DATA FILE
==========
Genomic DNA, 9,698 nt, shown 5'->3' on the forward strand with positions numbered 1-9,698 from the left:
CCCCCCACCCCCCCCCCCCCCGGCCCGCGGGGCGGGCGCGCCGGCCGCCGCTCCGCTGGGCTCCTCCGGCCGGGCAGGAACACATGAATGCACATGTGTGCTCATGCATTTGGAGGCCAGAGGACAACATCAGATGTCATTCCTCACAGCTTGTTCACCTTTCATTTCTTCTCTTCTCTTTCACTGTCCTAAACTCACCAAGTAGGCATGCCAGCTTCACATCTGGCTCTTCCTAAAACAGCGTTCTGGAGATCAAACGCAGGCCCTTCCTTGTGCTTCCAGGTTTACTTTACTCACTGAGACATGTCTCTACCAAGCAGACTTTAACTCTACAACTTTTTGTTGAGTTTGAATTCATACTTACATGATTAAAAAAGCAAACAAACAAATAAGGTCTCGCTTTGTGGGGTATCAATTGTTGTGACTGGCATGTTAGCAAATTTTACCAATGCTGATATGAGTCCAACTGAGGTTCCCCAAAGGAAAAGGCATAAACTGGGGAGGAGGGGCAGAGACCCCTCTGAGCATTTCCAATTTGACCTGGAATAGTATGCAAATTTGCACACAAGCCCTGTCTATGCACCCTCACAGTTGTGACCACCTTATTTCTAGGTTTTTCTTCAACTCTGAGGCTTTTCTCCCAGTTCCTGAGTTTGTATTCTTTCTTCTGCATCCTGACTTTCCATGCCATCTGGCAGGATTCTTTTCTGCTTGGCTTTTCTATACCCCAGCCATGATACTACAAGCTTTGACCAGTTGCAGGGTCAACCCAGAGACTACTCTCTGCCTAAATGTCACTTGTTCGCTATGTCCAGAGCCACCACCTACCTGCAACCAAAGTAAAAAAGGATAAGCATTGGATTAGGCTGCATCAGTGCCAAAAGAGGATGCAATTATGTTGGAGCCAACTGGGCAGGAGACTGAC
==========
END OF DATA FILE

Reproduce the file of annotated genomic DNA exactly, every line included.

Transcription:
Genomic DNA, 9,698 nt, shown 5'->3' on the forward strand with positions numbered 1-9,698 from the left:
CCCCCCACCCCCCCCCCCCCCGGCCCGCGGGGCGGGCGCGCCGGCCGCCGCTCCGCTGGGCTCCTCCGGCCGGGCAGGAACACATGAATGCACATGTGTGCTCATGCATTTGGAGGCCAGAGGACAACATCAGATGTCATTCCTCACAGCTTGTTCACCTTTCATTTCTTCTCTTCTCTTTCACTGTCCTAAACTCACCAAGTAGGCATGCCAGCTTCACATCTGGCTCTTCCTAAAACAGCGTTCTGGAGATCAAACGCAGGCCCTTCCTTGTGCTTCCAGGTTTACTTTACTCACTGAGACATGTCTCTACCAAGCAGACTTTAACTCTACAACTTTTTGTTGAGTTTGAATTCATACTTACATGATTAAAAAAGCAAACAAACAAATAAGGTCTCGCTTTGTGGGGTATCAATTGTTGTGACTGGCATGTTAGCAAATTTTACCAATGCTGATATGAGTCCAACTGAGGTTCCCCAAAGGAAAAGGCATAAACTGGGGAGGAGGGGCAGAGACCCCTCTGAGCATTTCCAATTTGACCTGGAATAGTATGCAAATTTGCACACAAGCCCTGTCTATGCACCCTCACAGTTGTGACCACCTTATTTCTAGGTTTTTCTTCAACTCTGAGGCTTTTCTCCCAGTTCCTGAGTTTGTATTCTTTCTTCTGCATCCTGACTTTCCATGCCATCTGGCAGGATTCTTTTCTGCTTGGCTTTTCTATACCCCAGCCATGATACTACAAGCTTTGACCAGTTGCAGGGTCAACCCAGAGACTACTCTCTGCCTAAATGTCACTTGTTCGCTATGTCCAGAGCCACCACCTACCTGCAACCAAAGTAAAAAAGGATAAGCATTGGATTAGGCTGCATCAGTGCCAAAAGAGGATGCAATTATGTTGGAGCCAACTGGGCAGGAGACTGAC